Some years ago, I worked on a large career transition project for a state railway authority. This was one of those situations where the organisation was downsizing, had “spilled” all the technical and engineering jobs, and had given employees the chance to re-apply for them.
Anyone who has gone through a process likes this knows how difficult it can be, if you have not seen it coming and are not ready for it. First, there is the shock of potentially losing your job if your application isn’t successful. Then, there are the emotions associated with competing for fewer jobs against your colleagues and mates; not to mention the need to write an application and prove to your employer that you are worthy of re-employing. Without doubt, this can be one of most difficult situations for people to confront at work.
My job was to assist employees to write their résumés and prepare for interviews for the jobs that were left. Alan was one of the (mostly) men that I helped. He had worked for the railways for 36 years, having started as a labourer maintaining tracks, then becoming a gang leader. Alan then moved into an inside job as a trainee technical draughtsman; gained his tech qualifications and had worked in the drafting team for the previous 9 years.
Alan came along to one of the career transition seminars provided for affected staff. At the seminars, staff were given advice about how to adopt a positive attitude and prepare themselves for the process ahead. They were given a guidebook with tips about how to write an application and prepare for interviews; then told to make an appointment with their designated consultant for individual assistance.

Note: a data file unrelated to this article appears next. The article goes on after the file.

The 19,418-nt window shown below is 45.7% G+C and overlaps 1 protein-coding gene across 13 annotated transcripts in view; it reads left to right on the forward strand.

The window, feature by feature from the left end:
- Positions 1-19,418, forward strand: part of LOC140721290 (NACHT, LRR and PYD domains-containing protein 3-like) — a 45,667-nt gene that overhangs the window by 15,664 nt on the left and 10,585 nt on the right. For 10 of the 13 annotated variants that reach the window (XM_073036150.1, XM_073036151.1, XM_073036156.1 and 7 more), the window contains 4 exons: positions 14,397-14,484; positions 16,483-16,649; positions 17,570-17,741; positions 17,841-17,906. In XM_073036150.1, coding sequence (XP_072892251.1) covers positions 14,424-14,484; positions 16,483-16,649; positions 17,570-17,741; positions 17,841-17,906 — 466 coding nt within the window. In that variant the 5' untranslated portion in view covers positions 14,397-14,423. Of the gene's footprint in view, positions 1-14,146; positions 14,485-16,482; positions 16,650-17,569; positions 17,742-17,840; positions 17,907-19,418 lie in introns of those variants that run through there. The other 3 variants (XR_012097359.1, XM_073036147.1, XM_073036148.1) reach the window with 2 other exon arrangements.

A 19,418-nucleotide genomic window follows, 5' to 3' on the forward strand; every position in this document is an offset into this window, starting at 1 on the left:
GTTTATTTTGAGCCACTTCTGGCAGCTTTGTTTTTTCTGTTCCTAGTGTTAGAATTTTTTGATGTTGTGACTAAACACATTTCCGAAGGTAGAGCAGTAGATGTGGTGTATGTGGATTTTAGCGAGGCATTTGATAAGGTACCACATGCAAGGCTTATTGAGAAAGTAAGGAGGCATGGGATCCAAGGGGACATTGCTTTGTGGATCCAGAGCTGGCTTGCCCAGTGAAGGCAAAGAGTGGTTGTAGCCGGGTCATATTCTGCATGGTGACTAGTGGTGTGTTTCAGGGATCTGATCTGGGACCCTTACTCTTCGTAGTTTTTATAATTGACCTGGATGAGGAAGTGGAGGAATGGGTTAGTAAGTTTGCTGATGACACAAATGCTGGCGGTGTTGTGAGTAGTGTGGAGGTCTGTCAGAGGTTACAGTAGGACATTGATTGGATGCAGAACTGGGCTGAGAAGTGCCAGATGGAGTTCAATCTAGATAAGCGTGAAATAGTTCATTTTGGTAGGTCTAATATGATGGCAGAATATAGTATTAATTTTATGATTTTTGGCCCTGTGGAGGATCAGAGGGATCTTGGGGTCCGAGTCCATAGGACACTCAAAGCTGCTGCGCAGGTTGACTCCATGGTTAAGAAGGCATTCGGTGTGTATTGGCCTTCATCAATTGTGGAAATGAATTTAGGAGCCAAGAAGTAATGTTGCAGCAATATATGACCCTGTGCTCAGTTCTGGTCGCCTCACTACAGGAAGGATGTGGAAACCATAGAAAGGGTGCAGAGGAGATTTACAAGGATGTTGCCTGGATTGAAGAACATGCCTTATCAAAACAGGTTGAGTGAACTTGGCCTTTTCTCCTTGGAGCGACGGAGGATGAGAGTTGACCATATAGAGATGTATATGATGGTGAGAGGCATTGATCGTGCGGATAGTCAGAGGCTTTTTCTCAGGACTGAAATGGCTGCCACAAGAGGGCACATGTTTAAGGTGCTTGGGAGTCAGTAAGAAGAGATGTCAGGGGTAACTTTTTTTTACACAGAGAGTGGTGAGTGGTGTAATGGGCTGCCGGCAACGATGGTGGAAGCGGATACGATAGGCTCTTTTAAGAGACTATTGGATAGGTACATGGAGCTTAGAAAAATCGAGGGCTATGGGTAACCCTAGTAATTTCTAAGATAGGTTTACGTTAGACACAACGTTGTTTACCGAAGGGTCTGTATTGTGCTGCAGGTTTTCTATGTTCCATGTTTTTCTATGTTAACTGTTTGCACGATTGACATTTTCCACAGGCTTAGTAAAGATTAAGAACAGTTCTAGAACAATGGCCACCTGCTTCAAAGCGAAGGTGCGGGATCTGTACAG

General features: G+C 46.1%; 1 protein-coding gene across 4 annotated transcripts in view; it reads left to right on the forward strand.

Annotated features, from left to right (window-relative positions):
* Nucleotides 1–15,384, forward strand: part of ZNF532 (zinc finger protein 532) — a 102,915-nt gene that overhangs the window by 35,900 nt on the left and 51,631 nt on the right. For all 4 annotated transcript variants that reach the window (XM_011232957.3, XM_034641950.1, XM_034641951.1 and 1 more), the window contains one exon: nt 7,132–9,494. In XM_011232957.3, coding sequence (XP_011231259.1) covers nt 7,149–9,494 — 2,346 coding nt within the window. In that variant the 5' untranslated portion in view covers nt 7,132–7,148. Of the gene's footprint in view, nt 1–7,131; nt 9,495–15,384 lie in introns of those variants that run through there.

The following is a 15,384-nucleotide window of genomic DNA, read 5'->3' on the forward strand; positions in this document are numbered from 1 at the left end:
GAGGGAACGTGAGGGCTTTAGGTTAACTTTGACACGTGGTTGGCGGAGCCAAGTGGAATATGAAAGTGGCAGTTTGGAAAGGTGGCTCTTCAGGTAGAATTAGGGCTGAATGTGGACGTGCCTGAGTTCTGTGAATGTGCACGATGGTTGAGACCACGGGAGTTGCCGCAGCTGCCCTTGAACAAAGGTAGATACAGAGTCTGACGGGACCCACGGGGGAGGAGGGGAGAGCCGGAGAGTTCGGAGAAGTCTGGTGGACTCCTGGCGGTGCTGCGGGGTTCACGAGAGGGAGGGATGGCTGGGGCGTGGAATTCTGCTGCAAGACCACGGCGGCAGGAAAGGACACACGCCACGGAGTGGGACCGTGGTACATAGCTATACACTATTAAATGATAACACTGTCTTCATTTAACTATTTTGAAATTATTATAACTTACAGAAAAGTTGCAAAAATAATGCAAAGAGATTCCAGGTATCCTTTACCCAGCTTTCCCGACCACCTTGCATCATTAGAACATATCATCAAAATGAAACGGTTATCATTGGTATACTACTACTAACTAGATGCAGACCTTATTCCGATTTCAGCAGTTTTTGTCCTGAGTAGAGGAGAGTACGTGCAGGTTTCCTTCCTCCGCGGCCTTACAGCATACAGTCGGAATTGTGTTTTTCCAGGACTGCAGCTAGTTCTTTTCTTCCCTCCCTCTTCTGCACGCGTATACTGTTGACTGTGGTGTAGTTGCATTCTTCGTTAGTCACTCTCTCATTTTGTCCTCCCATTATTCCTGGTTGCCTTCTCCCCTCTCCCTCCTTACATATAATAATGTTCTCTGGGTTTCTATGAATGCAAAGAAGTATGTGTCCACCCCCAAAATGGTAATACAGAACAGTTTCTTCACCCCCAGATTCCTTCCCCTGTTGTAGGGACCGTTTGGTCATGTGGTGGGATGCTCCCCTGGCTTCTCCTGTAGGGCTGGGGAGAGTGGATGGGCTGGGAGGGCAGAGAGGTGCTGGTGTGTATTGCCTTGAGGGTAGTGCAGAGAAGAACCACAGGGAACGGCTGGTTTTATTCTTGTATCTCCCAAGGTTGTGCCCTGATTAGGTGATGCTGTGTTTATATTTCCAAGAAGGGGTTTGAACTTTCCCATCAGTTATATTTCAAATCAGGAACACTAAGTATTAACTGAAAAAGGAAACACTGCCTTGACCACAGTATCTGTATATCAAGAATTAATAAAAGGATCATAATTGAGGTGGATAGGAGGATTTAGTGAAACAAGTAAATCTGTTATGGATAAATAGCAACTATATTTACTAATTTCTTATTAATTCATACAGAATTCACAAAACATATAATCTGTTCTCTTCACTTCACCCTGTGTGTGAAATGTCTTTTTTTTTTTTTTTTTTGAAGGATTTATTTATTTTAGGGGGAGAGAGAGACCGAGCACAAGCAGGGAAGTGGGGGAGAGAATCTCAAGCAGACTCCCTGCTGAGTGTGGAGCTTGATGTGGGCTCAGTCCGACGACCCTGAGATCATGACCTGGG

Alan and I met the next day. He had worked through the night to prepare a draft resume for us to discuss. What he handed me was extraordinary – a 36 page document containing detailed descriptions of every job he had, every course he had attended, the full range of hobbies and interests he had over the years, and details about his immediate and extended family. It was as if Alan had written his life story and I was riveted. It was, like all people’s lives, so interesting in its uniqueness.
The truth was that Alan had never written a résumé, let alone one that was no more than 4 pages long, as was required for this process. As Alan described his experience, we highlighted the skills and capabilities that he had to offer, and the key examples or stories that illustrated his successes and his claims to the position he was applying for.
Stories can transform the facts of your career into rich, clear and compelling accounts of your challenges and successes. In Alan’s case there was so much material to work with. It took a while and much perseverance but he produced a good application and navigated the interview to remain employed at the railways – an organisation he was deeply committed to – albeit in a slightly different job. For several of his work mates however, the result was not as good. But that’s another story…
Here are 8 tips to use your stories to best effect in your résumé:
- include a career summary right near the top of the first page – this gives you the opportunity to tell your story, highlighting your particular skills and achievements relevant to the position being applied for
- your education and qualifications are a really important part of your story as well – include relevant details on the front page
- in concise paragraphs (ideally, two to three lines) highlight your achievements, quantifying them where possible
- ensure key words relevant to the advertisement are used throughout
- keep your résumé to 3 pages (4 at most), remembering that it needs to deliver its key points in a 30 seconds scan by recruiters
- I know it sounds obvious but please check that spelling and grammar is correct
- present it in an easy-to-read format
- ensure it is targeted to the particular job, highlighting the particular aspects of your stories and experience that matter most
Just in closing, I’d like to introduce you to my son Nick. As well as being a student and working full-time, Nick is a musician and song-writer. Here are a few lines from one of his songs:
How have you made a difference? How have you made your mark?
Everyone has a story, Most of which goes untold
Now … behold!
Until next time, go well.